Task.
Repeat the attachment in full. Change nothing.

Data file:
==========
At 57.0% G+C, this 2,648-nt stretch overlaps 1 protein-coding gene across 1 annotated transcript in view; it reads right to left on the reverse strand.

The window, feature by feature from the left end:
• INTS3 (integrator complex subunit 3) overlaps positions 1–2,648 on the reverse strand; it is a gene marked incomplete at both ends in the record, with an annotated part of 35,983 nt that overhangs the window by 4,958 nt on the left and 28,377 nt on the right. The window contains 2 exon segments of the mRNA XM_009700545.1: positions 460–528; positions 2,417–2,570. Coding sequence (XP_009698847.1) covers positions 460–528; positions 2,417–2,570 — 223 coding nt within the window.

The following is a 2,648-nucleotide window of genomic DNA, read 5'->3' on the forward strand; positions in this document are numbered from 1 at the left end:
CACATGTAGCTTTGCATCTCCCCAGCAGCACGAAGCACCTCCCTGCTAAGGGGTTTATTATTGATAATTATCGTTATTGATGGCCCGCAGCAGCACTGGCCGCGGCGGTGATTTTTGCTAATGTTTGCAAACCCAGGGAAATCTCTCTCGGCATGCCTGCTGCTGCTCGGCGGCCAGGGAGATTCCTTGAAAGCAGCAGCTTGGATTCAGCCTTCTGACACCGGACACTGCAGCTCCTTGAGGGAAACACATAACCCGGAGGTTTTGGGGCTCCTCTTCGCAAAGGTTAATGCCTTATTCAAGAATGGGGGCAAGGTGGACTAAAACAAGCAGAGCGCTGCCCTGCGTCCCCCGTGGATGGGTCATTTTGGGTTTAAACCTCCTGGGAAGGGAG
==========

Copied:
At 57.0% G+C, this 2,648-nt stretch overlaps 1 protein-coding gene across 1 annotated transcript in view; it reads right to left on the reverse strand.

The window, feature by feature from the left end:
• INTS3 (integrator complex subunit 3) overlaps positions 1–2,648 on the reverse strand; it is a gene marked incomplete at both ends in the record, with an annotated part of 35,983 nt that overhangs the window by 4,958 nt on the left and 28,377 nt on the right. The window contains 2 exon segments of the mRNA XM_009700545.1: positions 460–528; positions 2,417–2,570. Coding sequence (XP_009698847.1) covers positions 460–528; positions 2,417–2,570 — 223 coding nt within the window.

The following is a 2,648-nucleotide window of genomic DNA, read 5'->3' on the forward strand; positions in this document are numbered from 1 at the left end:
CACATGTAGCTTTGCATCTCCCCAGCAGCACGAAGCACCTCCCTGCTAAGGGGTTTATTATTGATAATTATCGTTATTGATGGCCCGCAGCAGCACTGGCCGCGGCGGTGATTTTTGCTAATGTTTGCAAACCCAGGGAAATCTCTCTCGGCATGCCTGCTGCTGCTCGGCGGCCAGGGAGATTCCTTGAAAGCAGCAGCTTGGATTCAGCCTTCTGACACCGGACACTGCAGCTCCTTGAGGGAAACACATAACCCGGAGGTTTTGGGGCTCCTCTTCGCAAAGGTTAATGCCTTATTCAAGAATGGGGGCAAGGTGGACTAAAACAAGCAGAGCGCTGCCCTGCGTCCCCCGTGGATGGGTCATTTTGGGTTTAAACCTCCTGGGAAGGGAG